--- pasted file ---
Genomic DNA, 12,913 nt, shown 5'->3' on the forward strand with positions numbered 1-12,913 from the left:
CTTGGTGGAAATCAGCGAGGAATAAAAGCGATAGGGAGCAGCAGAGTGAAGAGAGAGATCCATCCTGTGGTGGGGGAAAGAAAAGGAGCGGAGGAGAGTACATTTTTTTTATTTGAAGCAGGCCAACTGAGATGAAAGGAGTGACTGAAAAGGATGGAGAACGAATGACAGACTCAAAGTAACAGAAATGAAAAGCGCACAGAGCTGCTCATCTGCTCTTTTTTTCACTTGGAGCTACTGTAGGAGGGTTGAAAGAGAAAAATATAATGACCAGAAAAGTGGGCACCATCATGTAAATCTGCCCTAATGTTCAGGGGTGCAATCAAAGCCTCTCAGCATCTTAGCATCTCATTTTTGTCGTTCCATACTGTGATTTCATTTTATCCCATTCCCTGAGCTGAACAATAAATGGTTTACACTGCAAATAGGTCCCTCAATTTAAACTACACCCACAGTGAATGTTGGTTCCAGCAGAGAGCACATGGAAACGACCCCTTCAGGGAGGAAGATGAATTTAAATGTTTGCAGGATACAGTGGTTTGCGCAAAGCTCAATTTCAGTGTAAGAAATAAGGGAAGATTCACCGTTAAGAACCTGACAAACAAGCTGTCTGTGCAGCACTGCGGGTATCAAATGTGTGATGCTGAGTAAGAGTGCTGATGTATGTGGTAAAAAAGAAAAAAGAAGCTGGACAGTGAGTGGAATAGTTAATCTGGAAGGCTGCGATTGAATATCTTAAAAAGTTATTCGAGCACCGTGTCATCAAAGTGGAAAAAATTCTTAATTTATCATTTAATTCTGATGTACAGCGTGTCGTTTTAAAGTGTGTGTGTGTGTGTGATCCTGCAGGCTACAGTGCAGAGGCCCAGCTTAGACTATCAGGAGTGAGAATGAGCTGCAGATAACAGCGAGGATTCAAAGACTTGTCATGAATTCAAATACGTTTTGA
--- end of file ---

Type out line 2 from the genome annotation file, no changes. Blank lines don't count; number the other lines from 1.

CTTGGTGGAAATCAGCGAGGAATAAAAGCGATAGGGAGCAGCAGAGTGAAGAGAGAGATCCATCCTGTGGTGGGGGAAAGAAAAGGAGCGGAGGAGAGTACATTTTTTTTATTTGAAGCAGGCCAACTGAGATGAAAGGAGTGACTGAAAAGGATGGAGAACGAATGACAGACTCAAAGTAACAGAAATGAAAAGCGCACAGAGCTGCTCATCTGCTCTTTTTTTCACTTGGAGCTACTGTAGGAGGGTTGAAAGAGAAAAATATAATGACCAGAAAAGTGGGCACCATCATGTAAATCTGCCCTAATGTTCAGGGGTGCAATCAAAGCCTCTCAGCATCTTAGCATCTCATTTTTGTCGTTCCATACTGTGATTTCATTTTATCCCATTCCCTGAGCTGAACAATAAATGGTTTACACTGCAAATAGGTCCCTCAATTTAAACTACACCCACAGTGAATGTTGGTTCCAGCAGAGAGCACATGGAAACGACCCCTTCAGGGAGGAAGATGAATTTAAATGTTTGCAGGATACAGTGGTTTGCGCAAAGCTCAATTTCAGTGTAAGAAATAAGGGAAGATTCACCGTTAAGAACCTGACAAACAAGCTGTCTGTGCAGCACTGCGGGTATCAAATGTGTGATGCTGAGTAAGAGTGCTGATGTATGTGGTAAAAAAGAAAAAAGAAGCTGGACAGTGAGTGGAATAGTTAATCTGGAAGGCTGCGATTGAATATCTTAAAAAGTTATTCGAGCACCGTGTCATCAAAGTGGAAAAAATTCTTAATTTATCATTTAATTCTGATGTACAGCGTGTCGTTTTAAAGTGTGTGTGTGTGTGTGATCCTGCAGGCTACAGTGCAGAGGCCCAGCTTAGACTATCAGGAGTGAGAATGAGCTGCAGATAACAGCGAGGATTCAAAGACTTGTCATGAATTCAAATACGTTTTGA